Sancho I The Populator | Portugal Visitor

Sancho I The Populator | Portugal Visitor


Sancho I – Second King of Portugal

Statue of Dom Sancho I outside Guarda Cathedral

Sancho I (1154-1211) was a son of Afonso Henriques and the second king of Portugal.

He ruled the fledgling kingdom of Portugal created by his father from 1185 to 1211. Also like his father he was one of the great warrior kings of Portuguese history.

He is referred to in Portuguese as o Povoador or “the Populator.”

Afonso Henriques had previously created the kingdom of Portugal from the condado Portucalense (County of Portugal), a medieval earldom in the north. The new kingdom included the towns of Porto, Coimbra, Viseu, Guimarães and Braga. It was here that Portugal’s national identity was created.

Statue of King Sancho I outside the entrance to Silves Castle, Silves, Algarve, Portugal.
Statue of King Sancho I outside the entrance to Silves Castle, Silves, Algarve, Portugal

Early Life

Sancho was born in the then Portuguese capital of Coimbra in 1154. He was the fifth child of Afonso and Maud of Savoy and the second and only surviving, legitimate son of his parents.

As Afonso aged, Sancho took on more and more responsibility both militarily and politically.

As a young man he married Dulce, younger sister of King Alfonso II of Aragon, in 1174.

In return Aragon recognized Portugal as a sovereign nation. On ascending the throne in 1185, he generally attempted to cease conflict with his Iberian neighbors in Galicia and León. Instead he turned his attention to further expansion into the taifas of the Islamic south.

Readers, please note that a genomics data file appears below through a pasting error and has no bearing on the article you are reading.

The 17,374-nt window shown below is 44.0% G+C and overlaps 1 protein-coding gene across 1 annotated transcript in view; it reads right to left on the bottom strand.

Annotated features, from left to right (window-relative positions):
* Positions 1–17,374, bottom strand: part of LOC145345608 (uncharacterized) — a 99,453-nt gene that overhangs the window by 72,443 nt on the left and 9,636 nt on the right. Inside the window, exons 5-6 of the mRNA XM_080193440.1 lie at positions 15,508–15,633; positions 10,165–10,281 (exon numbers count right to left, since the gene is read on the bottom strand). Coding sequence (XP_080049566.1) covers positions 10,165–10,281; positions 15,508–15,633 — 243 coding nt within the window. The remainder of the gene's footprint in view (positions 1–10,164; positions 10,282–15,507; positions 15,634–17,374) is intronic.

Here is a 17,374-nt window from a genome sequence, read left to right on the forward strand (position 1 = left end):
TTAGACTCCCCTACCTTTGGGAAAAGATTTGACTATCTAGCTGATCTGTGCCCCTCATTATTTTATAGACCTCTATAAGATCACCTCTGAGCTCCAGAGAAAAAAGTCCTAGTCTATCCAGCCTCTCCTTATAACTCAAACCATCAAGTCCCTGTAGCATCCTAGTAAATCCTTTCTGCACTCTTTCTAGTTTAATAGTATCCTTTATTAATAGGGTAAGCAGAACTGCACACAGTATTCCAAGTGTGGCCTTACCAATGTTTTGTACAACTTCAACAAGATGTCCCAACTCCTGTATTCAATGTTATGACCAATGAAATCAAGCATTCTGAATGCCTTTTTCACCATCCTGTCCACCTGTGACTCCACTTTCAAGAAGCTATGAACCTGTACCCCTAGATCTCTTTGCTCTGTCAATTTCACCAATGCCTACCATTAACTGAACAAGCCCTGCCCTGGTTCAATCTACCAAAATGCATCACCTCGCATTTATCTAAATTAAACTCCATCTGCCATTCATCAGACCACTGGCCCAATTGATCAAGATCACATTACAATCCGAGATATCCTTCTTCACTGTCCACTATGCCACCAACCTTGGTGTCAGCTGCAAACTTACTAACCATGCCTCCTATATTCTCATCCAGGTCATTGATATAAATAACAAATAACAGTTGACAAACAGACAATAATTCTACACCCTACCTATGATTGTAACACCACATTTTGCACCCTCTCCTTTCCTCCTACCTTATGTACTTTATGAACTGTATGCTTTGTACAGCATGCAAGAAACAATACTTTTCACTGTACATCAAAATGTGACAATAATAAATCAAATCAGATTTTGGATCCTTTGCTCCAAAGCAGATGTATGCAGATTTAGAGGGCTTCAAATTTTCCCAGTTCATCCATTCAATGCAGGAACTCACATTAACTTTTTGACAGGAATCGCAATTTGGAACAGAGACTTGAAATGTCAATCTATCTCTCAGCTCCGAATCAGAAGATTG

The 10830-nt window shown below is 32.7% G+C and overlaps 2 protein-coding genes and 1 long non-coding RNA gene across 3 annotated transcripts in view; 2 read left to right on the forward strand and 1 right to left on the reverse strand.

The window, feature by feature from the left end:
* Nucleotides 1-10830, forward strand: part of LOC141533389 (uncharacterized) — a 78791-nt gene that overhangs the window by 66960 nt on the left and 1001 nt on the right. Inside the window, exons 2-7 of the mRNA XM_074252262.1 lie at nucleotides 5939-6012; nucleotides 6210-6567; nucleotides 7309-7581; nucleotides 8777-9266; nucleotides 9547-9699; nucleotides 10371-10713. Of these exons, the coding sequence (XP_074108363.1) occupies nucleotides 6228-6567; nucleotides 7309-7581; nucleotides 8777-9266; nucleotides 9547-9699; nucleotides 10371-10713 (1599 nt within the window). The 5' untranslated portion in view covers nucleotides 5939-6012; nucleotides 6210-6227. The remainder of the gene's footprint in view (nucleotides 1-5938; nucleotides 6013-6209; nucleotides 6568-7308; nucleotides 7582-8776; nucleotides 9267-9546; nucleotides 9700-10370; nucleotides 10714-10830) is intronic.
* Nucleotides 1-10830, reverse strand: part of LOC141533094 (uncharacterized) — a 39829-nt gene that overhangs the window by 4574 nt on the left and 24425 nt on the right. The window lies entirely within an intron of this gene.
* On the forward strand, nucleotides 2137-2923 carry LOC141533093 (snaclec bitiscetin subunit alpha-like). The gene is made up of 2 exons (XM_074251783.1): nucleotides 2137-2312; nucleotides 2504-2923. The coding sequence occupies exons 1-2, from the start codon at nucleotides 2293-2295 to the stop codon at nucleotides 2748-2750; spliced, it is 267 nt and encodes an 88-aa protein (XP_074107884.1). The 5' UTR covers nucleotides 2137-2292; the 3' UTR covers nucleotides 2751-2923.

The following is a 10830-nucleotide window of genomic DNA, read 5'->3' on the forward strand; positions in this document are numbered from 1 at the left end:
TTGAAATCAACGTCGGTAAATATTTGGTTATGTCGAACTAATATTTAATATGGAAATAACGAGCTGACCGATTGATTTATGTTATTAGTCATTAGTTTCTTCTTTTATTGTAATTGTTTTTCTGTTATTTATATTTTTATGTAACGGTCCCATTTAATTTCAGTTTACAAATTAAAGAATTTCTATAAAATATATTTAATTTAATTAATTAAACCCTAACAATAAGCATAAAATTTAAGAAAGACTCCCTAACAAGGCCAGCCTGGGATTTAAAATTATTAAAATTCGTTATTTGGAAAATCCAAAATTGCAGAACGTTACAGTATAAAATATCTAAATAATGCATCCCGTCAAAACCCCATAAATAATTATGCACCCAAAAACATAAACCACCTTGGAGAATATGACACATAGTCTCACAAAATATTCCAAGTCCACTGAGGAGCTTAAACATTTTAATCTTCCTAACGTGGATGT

The important city of Silves (Xelb) in the Algarve fell to a combined force of Portuguese and mainly English Crusaders in 1188. The unfortunate defenders of Silves Castle were largely massacred by the English after a long and bitter siege.

However, the Moors returned before being driven out for good in 1249 with the final fall of Faro and the rest of the Algarve.

Sancho is known as o Povoador.
Sancho is known as o Povoador in Portuguese

The Populator

Trouble flared again with neighboring Galicia and León in Spain and thus Sancho founded the city of Guarda in 1199 to help protect the frontier. His statue stands proudly outside Guarda Cathedral.

He encouraged people to live in the frontier areas in the north by founding new villages and towns such as Guarda, hence his nickname of “The Populator.” Sancho also ordered the construction of Belver Castle.

Dom Sancho I founded Guarda in 1199.
Dom Sancho I founded Guarda in 1199


Sancho realized that the new kingdom was financially weakened by the enormous grants of territory given to the religious orders and tried to claw back some of these concessions during his reign.

The king’s financial need was heightened by the Almohad counter offensive in the south which shrank the size of his kingdom and thus his revenues.

Disputes erupted between Sancho and the bishops of Coimbra and Porto over the king’s increasing intervention in ecclesiastical affairs.

The king had a love of literature and learning. He wrote poetry and sent young men to study at universities overseas.

Death & Legacy

Sancho died in 1211 and like his father is buried within an elaborate tomb in the Santa Cruz Monastery in Coimbra.

His union with Dulce produced 11 children, 9 of whom reached adulthood, including his son Afonso, who became Afonso II.

Also like his father, Sancho sired several illegitimate children both before his marriage and after his wife’s death.

Sancho’s poem A Ribeirinha, written in 1199, is thought to have been composed for one of his lovers. It is the oldest text known in Portuguese poetry.

The tomb of Dom Sancho I in the Santa Cruz monastery in Coimbra.
The tomb of Dom Sancho I in the Santa Cruz monastery in Coimbra


Source link

Deixe o seu comentário

O seu endereço de email não será publicado.